Due to the current stock market crisis, the supervisory authority wanted to remind investors, for their life insurance savings, of some main principles when subscribing for unit-linked support.
In these times of strong market turbulence, the ACPR (the French Prudential Supervisory Authority) wanted to recall some of the main principles of life insurance.
Its message is clear and it is reflected in the title of its press release: “Life insurance is a long-term product, the characteristics of which must be clearly explained to customers by professionals”.
In the current context of low, even negative, rates, many insurers encourage their customers to abandon, for their life insurance savings, the contracts in euros, with guaranteed capital, and to direct them towards support in unit of account, much more risky. These incentives can take different forms. The regulatory body cites, for example, the increase in the fees charged during payments for certain contracts in euros to the point that they may represent, given current rates, several years of yield.
Due to these developments, the ACPR draws the attention of customers to several elements:
- Life insurance contracts are long-term products; savers must subscribe according to the objectives pursued and the planned holding period.
- A life insurance policy cannot be chosen on the basis of past performance alone or on remuneration for a year. Customers must also compare all of the conditions of the contracts (in particular the various fees) and be explained the possible impacts of a modification of the contract carried out at their request or at the initiative of the insurer.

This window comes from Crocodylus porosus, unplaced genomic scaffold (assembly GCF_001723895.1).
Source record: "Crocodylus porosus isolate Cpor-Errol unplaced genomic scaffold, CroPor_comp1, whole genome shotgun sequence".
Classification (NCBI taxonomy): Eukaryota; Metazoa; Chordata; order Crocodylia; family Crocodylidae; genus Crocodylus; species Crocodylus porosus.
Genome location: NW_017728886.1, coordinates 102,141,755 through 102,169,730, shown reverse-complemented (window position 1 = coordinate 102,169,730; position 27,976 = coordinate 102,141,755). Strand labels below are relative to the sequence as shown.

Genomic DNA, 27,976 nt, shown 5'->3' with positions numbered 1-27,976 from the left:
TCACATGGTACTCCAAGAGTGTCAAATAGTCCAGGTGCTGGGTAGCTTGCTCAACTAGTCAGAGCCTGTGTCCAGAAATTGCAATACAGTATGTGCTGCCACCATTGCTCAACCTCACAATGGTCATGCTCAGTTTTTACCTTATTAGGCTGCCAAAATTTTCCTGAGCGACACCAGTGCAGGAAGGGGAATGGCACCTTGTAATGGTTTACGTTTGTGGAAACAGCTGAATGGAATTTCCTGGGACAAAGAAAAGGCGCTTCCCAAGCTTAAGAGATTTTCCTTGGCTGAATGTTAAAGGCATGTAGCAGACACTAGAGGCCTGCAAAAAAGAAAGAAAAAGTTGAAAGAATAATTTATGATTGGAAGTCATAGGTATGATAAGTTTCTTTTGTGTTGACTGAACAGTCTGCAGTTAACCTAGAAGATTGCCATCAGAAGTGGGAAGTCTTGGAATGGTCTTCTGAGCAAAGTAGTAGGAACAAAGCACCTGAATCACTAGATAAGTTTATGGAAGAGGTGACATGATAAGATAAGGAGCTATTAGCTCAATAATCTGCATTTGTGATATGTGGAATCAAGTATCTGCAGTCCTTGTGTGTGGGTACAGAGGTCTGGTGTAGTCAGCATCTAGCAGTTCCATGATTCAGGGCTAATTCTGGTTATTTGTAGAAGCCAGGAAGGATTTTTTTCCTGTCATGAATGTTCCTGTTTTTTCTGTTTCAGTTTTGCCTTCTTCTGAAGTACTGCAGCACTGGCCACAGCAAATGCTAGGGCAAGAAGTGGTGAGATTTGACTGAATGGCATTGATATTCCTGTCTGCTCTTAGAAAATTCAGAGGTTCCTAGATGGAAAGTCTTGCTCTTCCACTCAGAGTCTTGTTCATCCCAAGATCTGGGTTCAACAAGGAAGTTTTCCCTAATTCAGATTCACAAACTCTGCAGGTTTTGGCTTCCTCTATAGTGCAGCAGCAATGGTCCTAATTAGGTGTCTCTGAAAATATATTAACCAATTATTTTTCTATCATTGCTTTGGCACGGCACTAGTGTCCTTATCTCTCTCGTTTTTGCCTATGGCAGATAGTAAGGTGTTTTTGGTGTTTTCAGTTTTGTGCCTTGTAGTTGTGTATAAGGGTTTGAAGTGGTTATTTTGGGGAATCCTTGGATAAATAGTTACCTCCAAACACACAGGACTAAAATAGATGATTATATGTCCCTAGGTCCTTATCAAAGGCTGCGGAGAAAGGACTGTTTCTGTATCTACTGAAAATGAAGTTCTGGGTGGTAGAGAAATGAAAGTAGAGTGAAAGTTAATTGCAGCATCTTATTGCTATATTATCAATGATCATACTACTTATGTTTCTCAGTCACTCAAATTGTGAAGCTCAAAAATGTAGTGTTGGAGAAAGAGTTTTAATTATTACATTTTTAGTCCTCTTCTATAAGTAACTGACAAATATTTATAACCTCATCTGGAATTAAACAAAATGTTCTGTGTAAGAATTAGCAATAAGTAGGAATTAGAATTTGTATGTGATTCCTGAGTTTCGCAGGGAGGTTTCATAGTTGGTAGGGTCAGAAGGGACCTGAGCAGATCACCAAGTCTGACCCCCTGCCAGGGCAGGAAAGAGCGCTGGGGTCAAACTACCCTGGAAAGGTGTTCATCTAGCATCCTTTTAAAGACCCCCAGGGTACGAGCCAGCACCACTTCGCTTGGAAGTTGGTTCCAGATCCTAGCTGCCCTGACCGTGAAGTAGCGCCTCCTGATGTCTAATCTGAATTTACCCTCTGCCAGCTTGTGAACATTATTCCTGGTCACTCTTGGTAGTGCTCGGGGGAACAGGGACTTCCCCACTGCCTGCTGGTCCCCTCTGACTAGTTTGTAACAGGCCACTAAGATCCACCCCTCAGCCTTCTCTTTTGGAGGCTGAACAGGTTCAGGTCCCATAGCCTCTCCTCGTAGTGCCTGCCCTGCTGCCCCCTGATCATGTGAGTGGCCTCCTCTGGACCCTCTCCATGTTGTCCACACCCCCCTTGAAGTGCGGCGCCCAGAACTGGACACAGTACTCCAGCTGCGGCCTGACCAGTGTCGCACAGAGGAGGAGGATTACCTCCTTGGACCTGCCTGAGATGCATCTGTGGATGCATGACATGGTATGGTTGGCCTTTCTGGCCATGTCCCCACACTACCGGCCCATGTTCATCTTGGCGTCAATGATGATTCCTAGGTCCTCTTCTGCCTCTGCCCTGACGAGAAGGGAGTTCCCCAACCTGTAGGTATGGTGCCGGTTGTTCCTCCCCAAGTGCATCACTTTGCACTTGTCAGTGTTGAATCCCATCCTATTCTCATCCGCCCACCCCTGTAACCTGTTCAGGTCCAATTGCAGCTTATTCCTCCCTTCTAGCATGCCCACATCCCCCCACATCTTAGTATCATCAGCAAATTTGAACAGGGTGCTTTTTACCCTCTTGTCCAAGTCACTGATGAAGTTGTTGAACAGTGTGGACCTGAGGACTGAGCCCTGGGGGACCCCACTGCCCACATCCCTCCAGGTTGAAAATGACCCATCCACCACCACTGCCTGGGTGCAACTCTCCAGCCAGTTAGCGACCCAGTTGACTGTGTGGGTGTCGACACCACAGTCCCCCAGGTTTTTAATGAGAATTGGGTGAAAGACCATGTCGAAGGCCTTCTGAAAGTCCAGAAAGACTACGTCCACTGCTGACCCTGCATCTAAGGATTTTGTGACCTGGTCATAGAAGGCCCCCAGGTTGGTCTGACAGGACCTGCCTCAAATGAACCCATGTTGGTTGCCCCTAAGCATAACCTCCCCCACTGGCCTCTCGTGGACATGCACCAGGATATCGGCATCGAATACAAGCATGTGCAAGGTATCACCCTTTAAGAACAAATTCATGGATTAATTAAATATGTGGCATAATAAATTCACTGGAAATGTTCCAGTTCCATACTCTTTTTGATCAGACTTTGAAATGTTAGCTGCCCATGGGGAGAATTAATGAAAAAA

In its press release, the ACPR also carries out a few booster shots for professionals:
- The latter must give their customers clear information, in particular on the risks inherent in unit-linked contracts, the current period by providing clear proof. They are also obliged to support them in defining their needs in order to make them a tailor-made commercial proposal.
- The information documents must also clearly indicate, when subscribing to new contracts, and because of the specific tax regime of these products, that an investment horizon of at least 8 years is advised.
This reminder from the ACPR is timely since many savers, tired of the low yields on their historical contracts, have had to subscribe in recent months to unit-linked supports attracted by past yields. Some of them must experience their first great crisis today. It is therefore essential to remind them that this type of investment is judged over time. It is also good to remind professionals of their duty to inform.